Although people may have the idea that providing intensive levels of supervision to juveniles will help stave off recidivism rates, that is not always the case. Studies on Florida juveniles who are assessed at a low risk to re-offend actually demonstrate the opposite for that population of juvenile offenders, even if they are also determined as having high needs.
According to the Florida Department of Juvenile Justice, low risk juvenile offenders are sentenced to intensive programs such as residential facilities or therapeutic treatment settings. Youth who are placed in those types of more intensive settings demonstrate a recidivism rate of 1.5 percent more than their similarly situated peers who are sentenced to less restrictive diversion or probationary terms.
Since the philosophical underpinnings of the juvenile justice system are typically supposed to be based on rehabilitation of young offenders as opposed to punishment of them, these findings may demonstrate a clear need for low-risk juveniles to be sentenced to the least restrictive supervision allowable for the adjudicated offense or offenses.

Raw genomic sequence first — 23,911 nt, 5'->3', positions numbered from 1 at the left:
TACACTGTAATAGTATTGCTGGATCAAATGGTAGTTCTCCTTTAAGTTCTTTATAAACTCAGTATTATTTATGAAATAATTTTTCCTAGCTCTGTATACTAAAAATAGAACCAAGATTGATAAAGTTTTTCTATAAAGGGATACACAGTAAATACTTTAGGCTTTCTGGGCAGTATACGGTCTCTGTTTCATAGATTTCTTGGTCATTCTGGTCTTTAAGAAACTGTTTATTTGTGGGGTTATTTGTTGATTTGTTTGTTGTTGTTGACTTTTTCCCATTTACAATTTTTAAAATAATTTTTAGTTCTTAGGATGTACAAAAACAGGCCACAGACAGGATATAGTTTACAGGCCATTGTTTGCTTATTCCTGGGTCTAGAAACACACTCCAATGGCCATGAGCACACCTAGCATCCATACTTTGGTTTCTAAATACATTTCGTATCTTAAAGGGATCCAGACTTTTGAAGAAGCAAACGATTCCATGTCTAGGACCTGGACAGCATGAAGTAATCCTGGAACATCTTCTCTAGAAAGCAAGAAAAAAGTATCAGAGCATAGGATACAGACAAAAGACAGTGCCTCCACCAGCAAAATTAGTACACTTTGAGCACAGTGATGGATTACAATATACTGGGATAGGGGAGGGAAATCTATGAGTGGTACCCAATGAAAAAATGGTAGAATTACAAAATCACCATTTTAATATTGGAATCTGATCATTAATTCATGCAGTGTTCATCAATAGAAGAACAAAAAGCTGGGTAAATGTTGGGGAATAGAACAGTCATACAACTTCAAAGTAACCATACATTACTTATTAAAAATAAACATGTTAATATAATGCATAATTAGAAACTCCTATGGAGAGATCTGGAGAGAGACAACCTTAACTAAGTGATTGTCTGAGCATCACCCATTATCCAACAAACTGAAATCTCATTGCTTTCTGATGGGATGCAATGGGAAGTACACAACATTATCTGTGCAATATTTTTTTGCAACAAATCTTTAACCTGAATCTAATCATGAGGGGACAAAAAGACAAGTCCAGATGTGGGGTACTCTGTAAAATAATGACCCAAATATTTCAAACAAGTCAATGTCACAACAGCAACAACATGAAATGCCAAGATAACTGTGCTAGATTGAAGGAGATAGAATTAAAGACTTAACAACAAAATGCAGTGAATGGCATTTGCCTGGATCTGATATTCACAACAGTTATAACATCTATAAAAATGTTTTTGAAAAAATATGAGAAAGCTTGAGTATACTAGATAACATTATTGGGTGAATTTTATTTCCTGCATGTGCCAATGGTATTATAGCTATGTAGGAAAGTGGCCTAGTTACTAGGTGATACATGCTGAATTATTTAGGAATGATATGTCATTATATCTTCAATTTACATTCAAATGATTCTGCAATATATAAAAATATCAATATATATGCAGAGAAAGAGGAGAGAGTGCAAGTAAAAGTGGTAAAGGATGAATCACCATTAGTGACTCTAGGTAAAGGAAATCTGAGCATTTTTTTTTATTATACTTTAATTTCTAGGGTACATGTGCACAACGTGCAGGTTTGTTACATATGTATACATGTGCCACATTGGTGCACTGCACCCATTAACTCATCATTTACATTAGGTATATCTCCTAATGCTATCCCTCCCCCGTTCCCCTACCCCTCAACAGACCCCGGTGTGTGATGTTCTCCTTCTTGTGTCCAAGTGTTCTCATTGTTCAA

This study demonstrates that harsher punishments do not always work for every category of juvenile offender, and each unique situation offers its own slew of complications. When a child has been charged with juvenile crimes, their families may wish to consult with a criminal defense attorney who practices in juvenile law. A juvenile law attorney may be able to assist their clients through negotiating and advocating for more appropriate sentences in court in the event that charges result in an adjudication.
Source: Florida Department of Juvenile Justice, ““High Needs” Youth Myths vs. Facts“, October 06, 2014